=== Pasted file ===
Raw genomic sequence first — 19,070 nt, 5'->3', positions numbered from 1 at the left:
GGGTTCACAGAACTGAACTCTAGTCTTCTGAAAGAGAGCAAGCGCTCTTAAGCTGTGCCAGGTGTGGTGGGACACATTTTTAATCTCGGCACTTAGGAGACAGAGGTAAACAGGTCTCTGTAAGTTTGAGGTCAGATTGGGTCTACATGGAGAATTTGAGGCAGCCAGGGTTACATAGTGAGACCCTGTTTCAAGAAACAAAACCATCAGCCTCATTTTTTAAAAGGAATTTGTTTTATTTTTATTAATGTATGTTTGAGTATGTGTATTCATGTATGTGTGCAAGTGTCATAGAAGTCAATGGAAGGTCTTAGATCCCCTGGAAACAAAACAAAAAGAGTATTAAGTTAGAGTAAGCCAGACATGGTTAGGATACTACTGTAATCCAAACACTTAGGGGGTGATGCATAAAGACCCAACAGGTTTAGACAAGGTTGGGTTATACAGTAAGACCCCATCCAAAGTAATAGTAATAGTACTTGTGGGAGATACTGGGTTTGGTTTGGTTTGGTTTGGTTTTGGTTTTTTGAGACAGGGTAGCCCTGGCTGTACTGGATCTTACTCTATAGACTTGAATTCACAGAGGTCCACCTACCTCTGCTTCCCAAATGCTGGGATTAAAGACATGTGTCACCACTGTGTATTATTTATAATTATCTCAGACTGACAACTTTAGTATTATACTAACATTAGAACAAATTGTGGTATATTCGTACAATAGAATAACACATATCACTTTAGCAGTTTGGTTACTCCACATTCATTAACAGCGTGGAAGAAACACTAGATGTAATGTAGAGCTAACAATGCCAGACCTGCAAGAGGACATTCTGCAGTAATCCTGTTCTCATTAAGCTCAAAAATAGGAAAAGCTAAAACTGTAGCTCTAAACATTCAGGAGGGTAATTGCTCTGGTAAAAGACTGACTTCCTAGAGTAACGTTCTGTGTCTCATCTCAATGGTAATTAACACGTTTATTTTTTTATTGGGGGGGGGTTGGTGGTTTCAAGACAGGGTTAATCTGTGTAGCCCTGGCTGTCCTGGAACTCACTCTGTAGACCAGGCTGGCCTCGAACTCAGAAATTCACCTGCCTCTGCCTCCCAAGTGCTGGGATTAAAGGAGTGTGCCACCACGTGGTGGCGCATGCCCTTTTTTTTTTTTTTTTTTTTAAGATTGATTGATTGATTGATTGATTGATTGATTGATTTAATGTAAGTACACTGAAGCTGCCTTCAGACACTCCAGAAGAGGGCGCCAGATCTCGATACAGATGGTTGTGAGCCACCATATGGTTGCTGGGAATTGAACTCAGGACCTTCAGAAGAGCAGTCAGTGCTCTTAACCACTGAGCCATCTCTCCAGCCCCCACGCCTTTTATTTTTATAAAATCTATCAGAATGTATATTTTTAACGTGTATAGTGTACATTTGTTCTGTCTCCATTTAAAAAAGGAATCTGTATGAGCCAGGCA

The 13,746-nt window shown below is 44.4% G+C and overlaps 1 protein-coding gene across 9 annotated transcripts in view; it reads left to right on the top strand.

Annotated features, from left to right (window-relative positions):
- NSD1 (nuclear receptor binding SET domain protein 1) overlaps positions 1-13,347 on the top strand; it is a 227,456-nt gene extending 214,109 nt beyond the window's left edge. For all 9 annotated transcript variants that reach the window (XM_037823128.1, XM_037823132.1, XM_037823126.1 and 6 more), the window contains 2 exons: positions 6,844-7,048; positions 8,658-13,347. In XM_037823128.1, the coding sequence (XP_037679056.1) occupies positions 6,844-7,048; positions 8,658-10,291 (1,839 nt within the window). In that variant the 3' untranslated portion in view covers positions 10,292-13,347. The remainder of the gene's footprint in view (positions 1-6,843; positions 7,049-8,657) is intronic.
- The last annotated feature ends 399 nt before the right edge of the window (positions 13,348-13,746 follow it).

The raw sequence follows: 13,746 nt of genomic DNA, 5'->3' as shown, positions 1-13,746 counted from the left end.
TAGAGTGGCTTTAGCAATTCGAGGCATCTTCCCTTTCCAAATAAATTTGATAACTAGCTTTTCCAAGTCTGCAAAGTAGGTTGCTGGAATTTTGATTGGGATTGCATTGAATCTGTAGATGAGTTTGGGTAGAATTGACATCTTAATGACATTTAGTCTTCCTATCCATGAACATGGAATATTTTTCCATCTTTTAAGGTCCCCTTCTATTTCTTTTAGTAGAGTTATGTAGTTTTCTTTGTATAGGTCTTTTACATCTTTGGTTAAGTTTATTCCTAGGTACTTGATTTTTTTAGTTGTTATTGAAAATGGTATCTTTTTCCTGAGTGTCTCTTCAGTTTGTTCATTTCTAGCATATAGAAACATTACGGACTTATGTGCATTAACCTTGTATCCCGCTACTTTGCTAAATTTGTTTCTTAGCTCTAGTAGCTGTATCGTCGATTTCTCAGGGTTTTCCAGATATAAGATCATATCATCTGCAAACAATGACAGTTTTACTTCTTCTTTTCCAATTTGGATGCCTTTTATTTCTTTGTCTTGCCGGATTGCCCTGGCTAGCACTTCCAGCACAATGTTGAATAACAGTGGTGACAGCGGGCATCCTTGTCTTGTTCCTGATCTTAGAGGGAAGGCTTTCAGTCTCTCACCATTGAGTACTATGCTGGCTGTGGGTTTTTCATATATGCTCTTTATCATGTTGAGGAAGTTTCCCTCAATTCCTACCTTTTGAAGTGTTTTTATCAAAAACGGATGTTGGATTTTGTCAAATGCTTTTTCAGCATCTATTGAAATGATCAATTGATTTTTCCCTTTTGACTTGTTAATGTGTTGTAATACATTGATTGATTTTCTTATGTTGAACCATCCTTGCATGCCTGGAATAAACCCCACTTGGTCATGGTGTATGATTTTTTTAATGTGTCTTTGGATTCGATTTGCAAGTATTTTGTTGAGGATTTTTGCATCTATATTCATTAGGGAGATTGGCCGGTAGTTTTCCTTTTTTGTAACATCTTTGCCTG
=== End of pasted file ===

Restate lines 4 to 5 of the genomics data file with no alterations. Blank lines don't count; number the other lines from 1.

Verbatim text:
Annotated features, from left to right (window-relative positions):
- NSD1 (nuclear receptor binding SET domain protein 1) overlaps positions 1-13,347 on the top strand; it is a 227,456-nt gene extending 214,109 nt beyond the window's left edge. For all 9 annotated transcript variants that reach the window (XM_037823128.1, XM_037823132.1, XM_037823126.1 and 6 more), the window contains 2 exons: positions 6,844-7,048; positions 8,658-13,347. In XM_037823128.1, the coding sequence (XP_037679056.1) occupies positions 6,844-7,048; positions 8,658-10,291 (1,839 nt within the window). In that variant the 3' untranslated portion in view covers positions 10,292-13,347. The remainder of the gene's footprint in view (positions 1-6,843; positions 7,049-8,657) is intronic.